Ski Socks

A good pair of ski socks is worth the additional cost. Just like your layers, you do not want to wear cotton socks. And just like beanies, we recommend bringing as many socks as you can fit, because you certainly don’t want to reuse socks without washing first. There are different types of cold-weather socks, so make sure you keep your fuzzy fleece pair for fireside lounging, and your more technical pair goes on you when you wear your ski or snowboard boots.

Three pairs of feet wearing colorful ski socks propped up in front of a fireplace. Ski socks should be an essential item on a ski trip packing list.Goggles

Goggles are the ultimate eye protection on the mountain. With technologies that assist in flat light and bluebird days, a good pair of goggles is worth the investment. Just make sure to bring a pair of sunglasses (in their case, of course!) in your pocket for a sunny outdoor lunch at the base of the mountain.


Helmets help save lives, so why not wear one if it makes that big of a difference in case you take a tumble? Even if you’re an ultra-experienced skier or rider…you better have a proper fitting helmet on your head, every time you head out on the mountain.

Neck Gaiter

Neck gaiters are one of those items that aren’t at the forefront of our minds, but on a windy, brisk day, this item can be a literal day-saver on the mountain. Keep it rolled down around your neck like a scarf when the conditions are a bit warmer, and feel extra grateful you have one to cover your face when the wind picks up and the chill hits deep.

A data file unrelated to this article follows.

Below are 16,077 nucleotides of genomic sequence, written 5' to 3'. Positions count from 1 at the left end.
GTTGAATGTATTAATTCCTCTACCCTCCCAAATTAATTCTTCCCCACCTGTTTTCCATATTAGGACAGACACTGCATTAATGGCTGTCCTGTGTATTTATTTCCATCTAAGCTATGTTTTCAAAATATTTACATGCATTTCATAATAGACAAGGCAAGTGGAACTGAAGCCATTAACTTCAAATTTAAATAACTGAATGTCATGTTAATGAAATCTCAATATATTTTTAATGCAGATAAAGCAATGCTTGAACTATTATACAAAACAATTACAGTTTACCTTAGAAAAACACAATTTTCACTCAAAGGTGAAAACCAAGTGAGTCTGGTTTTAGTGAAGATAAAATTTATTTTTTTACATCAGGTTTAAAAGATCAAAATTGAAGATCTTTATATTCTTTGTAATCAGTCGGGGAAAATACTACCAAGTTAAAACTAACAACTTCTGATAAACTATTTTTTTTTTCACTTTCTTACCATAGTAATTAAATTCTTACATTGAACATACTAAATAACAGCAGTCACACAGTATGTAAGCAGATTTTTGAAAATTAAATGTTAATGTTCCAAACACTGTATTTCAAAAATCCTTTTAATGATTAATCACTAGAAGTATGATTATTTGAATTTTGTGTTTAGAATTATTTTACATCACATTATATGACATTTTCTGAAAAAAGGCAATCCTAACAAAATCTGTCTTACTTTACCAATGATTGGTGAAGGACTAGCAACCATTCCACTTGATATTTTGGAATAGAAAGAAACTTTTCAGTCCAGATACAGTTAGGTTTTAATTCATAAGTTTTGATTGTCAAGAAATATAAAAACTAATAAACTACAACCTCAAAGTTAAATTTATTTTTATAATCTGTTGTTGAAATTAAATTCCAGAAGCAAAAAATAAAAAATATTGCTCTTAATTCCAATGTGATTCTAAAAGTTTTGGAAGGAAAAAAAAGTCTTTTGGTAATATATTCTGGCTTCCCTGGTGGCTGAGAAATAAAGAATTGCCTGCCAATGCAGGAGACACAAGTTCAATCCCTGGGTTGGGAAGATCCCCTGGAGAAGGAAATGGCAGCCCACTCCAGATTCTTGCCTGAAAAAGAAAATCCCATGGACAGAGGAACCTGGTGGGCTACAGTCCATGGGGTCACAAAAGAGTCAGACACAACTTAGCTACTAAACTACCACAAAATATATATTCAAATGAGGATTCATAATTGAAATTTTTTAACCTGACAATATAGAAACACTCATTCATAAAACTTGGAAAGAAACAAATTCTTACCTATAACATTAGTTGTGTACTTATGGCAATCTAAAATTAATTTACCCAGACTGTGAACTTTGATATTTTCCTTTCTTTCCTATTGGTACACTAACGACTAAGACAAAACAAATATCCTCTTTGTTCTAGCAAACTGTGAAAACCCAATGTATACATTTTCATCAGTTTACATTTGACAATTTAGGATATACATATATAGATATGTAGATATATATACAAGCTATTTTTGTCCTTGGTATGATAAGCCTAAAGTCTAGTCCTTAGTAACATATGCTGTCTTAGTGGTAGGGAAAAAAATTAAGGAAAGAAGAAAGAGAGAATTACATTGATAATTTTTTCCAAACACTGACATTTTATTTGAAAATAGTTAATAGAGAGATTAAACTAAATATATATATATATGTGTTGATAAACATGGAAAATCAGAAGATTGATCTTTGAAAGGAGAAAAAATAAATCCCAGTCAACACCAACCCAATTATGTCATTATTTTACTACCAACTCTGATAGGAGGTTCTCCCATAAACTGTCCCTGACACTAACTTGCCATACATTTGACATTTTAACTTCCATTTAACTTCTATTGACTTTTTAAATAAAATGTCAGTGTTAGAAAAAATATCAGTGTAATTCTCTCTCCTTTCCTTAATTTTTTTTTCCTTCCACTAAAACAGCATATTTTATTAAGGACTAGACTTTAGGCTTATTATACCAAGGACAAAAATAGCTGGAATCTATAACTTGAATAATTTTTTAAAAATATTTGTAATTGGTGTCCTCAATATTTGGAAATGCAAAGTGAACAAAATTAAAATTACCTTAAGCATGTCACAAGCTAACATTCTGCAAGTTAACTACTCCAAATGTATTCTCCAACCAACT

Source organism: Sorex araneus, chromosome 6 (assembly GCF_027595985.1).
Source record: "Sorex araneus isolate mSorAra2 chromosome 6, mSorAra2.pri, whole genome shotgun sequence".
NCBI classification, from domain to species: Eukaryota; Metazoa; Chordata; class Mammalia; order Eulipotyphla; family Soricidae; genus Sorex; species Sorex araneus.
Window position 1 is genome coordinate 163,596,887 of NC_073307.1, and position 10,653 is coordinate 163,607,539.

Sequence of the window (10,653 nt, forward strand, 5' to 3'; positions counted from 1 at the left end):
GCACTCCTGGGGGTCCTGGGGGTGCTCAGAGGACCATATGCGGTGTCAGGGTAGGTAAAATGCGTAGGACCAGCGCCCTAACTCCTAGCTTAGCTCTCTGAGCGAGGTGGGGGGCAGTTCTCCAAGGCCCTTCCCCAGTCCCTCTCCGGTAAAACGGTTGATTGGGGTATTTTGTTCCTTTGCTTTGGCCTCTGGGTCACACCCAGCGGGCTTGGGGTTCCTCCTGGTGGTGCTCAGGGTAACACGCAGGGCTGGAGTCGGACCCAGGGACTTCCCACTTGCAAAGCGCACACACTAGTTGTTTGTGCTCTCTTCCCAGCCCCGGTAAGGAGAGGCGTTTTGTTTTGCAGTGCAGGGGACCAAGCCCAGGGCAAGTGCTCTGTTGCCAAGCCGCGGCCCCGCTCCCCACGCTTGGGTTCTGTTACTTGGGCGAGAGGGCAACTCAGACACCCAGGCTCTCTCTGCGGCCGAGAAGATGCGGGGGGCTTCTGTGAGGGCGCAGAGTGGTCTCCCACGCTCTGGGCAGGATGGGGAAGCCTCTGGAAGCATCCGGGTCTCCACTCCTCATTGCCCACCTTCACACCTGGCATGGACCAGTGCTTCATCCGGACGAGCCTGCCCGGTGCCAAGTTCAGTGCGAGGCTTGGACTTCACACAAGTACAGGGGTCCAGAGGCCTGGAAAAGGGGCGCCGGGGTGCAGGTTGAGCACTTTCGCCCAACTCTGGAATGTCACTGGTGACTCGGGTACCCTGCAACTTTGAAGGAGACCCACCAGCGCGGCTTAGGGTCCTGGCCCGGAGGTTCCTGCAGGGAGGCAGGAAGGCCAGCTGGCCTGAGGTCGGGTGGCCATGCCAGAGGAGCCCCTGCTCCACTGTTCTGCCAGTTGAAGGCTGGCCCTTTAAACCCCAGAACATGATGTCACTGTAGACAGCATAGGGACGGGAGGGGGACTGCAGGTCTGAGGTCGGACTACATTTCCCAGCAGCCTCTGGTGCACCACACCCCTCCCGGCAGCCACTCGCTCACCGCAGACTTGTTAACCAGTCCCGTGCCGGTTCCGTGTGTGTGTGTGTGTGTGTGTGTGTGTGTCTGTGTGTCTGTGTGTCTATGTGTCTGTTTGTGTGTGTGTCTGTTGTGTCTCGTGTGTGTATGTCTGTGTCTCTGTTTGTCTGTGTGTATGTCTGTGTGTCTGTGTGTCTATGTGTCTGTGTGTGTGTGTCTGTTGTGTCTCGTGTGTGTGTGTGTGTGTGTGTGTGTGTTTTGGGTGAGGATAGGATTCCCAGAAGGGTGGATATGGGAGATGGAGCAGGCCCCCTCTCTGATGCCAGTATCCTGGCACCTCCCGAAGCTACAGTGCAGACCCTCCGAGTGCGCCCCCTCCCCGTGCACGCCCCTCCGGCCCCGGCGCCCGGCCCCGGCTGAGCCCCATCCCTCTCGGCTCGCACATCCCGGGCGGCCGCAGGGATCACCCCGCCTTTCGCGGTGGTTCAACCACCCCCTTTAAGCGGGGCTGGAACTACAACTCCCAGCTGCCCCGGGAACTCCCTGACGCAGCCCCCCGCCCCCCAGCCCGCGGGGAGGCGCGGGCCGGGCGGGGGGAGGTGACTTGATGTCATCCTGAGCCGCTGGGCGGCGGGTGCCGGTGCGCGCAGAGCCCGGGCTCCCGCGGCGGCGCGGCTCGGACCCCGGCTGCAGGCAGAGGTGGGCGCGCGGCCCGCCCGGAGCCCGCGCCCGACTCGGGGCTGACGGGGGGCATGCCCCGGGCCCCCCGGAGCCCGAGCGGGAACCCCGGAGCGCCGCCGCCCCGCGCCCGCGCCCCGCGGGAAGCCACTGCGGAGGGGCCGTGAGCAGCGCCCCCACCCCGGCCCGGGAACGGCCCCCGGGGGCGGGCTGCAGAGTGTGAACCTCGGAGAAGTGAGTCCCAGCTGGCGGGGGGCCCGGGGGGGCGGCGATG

Sunscreen may be the easiest forgotten item for a day on the slopes, but a very important one to try not to forget. Goggle tans aren’t in, and goggle burns are most definitely not on the must-have list. Even on a cloudy day, UV rays from the sun are still damaging to our skin (cloudy days can even be more dangerous on our skin than a clear sunny day).  Although it may seem silly to put sunscreen on your face when it’s 20 degrees outside and you’re covering half your face with goggles, a helmet, and neck gaiter, it is still a necessity to wear for a safe day on the slopes. 

The Extras: Warm Clothes, Boots, and a Swimsuit

For those moments you’re not on the mountain, make sure you have warm clothes for lounging around and exploring your ski town surroundings: fleece pullovers, cozy pants, chunky sweaters, oversized hoodies, and fuzzy socks. Warm boots with sturdy traction is a must for walking through town, and a scarf adds extra warmth for when you need it most in the evenings. Soaking in the hot tub is a great way to wind down after a long day on the slopes, so if you’re lucky enough to stay in a place with a hot tub or heated pool, don’t forget to bring a swimsuit and flip flops.

An empty pool with snow covering the ground all around the edges, and a ski mountain in the distance

And last, but certainly not least…don’t forget to pack your skis, snowboard, boots, and poles – or, if you don’t own equipment (or prefer not to travel with it), find out how to rent gear here.